- Pretend essay and MPT questions are real life -- Don't view the bar exam as some abstract hoop you have to jump through. What would real people do in this situation? For example, if you were in court trying to convince a judge that a child of divorced parents should be allowed to move to a different state, would you say "The wife has put things in place to keep the husband involved in their child's life" or would you say "Wife has installed FaceTime on her child's computer, set up a weekly FaceTime date with husband, bought Xbox gold so father and child can play Halo together, and scheduled a trip every 15th of the month for child to see father"?
- Plan for the worst on bar exam day -- Study so much that it doesn't throw you off your game if your computer catches fire or the person next to you cries. Have a backup plan for getting to the bar exam if there is a transit strike or your car is stolen.
- Don't panic if you don't know the exact rule -- Even if you have never studied family law, you could probably guess that the best interests of a child include mental and physical health, friends, and his or her relationship with his or her parents. Even if you don't remember the elements for adverse possession, you could probably guess it needs to be open and notorious, and that you don't necessarily get the entire parcel if you just possess part of it.
- Always build around a rule -- IRAC is your friend! If you don't state some clear rule in the first or second sentence of an essay, you're probably just rambling.
- Don't skip MBE questions -- You only have 1.8 minutes per question -- how is coming back later going to help?
- Don't talk yourself out of MBE answers -- You've studied and gone to law school. Most of the time, your first choice is more likely to be right than the second one that you only chose because you spent 30 seconds talking yourself out of the first choice.
- There's not a lot of new things under the sun -- More than likely, questions and essays will focus on that subject's major points of law (i.e., negligence, diversity jurisdiction, intestacy, etc.). Do a lot of practice questions in those areas.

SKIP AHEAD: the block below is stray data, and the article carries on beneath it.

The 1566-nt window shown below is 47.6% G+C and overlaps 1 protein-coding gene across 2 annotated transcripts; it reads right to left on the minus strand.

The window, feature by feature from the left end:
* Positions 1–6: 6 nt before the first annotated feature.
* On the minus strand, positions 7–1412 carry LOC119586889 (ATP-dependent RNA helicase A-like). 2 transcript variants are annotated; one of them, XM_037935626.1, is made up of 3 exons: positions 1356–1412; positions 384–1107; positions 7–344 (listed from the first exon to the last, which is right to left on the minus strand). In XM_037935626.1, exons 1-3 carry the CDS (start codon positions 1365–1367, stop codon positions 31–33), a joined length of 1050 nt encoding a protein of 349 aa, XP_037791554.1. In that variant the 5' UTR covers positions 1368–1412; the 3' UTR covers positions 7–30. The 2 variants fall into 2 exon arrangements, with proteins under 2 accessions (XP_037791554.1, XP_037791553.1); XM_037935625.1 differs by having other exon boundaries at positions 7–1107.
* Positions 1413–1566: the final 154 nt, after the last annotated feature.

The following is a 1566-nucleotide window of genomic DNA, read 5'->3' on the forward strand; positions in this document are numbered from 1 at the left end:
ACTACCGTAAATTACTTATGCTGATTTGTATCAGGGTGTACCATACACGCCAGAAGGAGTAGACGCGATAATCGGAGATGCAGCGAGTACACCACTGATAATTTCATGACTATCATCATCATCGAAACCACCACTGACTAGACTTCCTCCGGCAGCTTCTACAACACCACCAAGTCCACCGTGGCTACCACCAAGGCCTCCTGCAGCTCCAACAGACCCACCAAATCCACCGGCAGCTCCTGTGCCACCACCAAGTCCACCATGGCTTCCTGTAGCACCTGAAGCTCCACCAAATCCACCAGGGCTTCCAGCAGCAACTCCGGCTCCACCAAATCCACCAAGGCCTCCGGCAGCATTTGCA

- This is not the time to be nice to yourself -- You only have a few weeks left, so study as much as you can. You can relax and kick back later.
- For the love of all that is good, stay off the Internet -- Salt-throwing cooking videos are fun, but not helpful. Social media political discussions are pointless. You will not miss anything important if you take an Internet (and phone) break for the next few weeks. If the earth is visited by aliens, someone will let you know.
- Keep everything easy -- The Commodores -- Easy (Alex Ruskell)
Wednesday, February 1, 2017
Most bar review programs include a simulated practice exam which might be a full MBE, a full written day, or a combination. First time bar takers might be apprehensive about completing the simulated exam under timed circumstances but they typically complete the task because they are fearful of not doing what they need to do to be successful on the bar exam. For repeat bar takers, it is a little more of a challenge. Repeat bar takers hold on to memories of all of the effort they previously put forth and the negative result it yielded. Often, these students might either start but never finish the simulated exam or complete the simulated exam but experience emotional trauma. For students who finish the task, the raw score is a verdict on how they will perform on the exam. When things seem to fall apart, this is the time to remain optimistic, not give up, and expect the best. Keeping the exam in perspective is imperative.